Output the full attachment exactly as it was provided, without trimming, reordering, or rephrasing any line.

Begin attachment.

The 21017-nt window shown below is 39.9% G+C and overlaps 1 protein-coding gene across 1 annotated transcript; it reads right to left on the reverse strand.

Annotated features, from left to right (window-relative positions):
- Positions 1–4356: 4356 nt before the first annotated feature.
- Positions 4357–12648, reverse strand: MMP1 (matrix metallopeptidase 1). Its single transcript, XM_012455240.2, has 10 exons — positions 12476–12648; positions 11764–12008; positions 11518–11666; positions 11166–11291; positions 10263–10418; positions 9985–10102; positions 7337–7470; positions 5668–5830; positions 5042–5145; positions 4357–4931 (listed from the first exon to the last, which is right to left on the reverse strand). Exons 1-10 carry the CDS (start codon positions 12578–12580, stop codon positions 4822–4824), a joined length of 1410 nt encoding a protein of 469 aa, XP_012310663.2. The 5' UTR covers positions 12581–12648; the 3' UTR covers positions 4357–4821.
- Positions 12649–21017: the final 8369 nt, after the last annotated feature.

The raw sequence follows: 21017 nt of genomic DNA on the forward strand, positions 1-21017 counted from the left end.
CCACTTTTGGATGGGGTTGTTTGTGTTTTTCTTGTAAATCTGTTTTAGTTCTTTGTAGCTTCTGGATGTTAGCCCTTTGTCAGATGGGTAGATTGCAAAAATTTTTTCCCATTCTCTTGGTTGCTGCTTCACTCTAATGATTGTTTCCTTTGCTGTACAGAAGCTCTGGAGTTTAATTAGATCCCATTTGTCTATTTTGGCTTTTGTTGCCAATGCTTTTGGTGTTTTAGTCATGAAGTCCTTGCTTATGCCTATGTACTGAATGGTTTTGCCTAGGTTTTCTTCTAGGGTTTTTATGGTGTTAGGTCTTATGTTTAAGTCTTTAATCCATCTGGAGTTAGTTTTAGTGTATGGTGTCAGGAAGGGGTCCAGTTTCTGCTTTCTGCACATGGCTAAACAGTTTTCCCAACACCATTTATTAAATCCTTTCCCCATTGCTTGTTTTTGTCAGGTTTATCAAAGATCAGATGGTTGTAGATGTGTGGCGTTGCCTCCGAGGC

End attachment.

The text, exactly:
The 21017-nt window shown below is 39.9% G+C and overlaps 1 protein-coding gene across 1 annotated transcript; it reads right to left on the reverse strand.

Annotated features, from left to right (window-relative positions):
- Positions 1–4356: 4356 nt before the first annotated feature.
- Positions 4357–12648, reverse strand: MMP1 (matrix metallopeptidase 1). Its single transcript, XM_012455240.2, has 10 exons — positions 12476–12648; positions 11764–12008; positions 11518–11666; positions 11166–11291; positions 10263–10418; positions 9985–10102; positions 7337–7470; positions 5668–5830; positions 5042–5145; positions 4357–4931 (listed from the first exon to the last, which is right to left on the reverse strand). Exons 1-10 carry the CDS (start codon positions 12578–12580, stop codon positions 4822–4824), a joined length of 1410 nt encoding a protein of 469 aa, XP_012310663.2. The 5' UTR covers positions 12581–12648; the 3' UTR covers positions 4357–4821.
- Positions 12649–21017: the final 8369 nt, after the last annotated feature.

The raw sequence follows: 21017 nt of genomic DNA on the forward strand, positions 1-21017 counted from the left end.
CCACTTTTGGATGGGGTTGTTTGTGTTTTTCTTGTAAATCTGTTTTAGTTCTTTGTAGCTTCTGGATGTTAGCCCTTTGTCAGATGGGTAGATTGCAAAAATTTTTTCCCATTCTCTTGGTTGCTGCTTCACTCTAATGATTGTTTCCTTTGCTGTACAGAAGCTCTGGAGTTTAATTAGATCCCATTTGTCTATTTTGGCTTTTGTTGCCAATGCTTTTGGTGTTTTAGTCATGAAGTCCTTGCTTATGCCTATGTACTGAATGGTTTTGCCTAGGTTTTCTTCTAGGGTTTTTATGGTGTTAGGTCTTATGTTTAAGTCTTTAATCCATCTGGAGTTAGTTTTAGTGTATGGTGTCAGGAAGGGGTCCAGTTTCTGCTTTCTGCACATGGCTAAACAGTTTTCCCAACACCATTTATTAAATCCTTTCCCCATTGCTTGTTTTTGTCAGGTTTATCAAAGATCAGATGGTTGTAGATGTGTGGCGTTGCCTCCGAGGC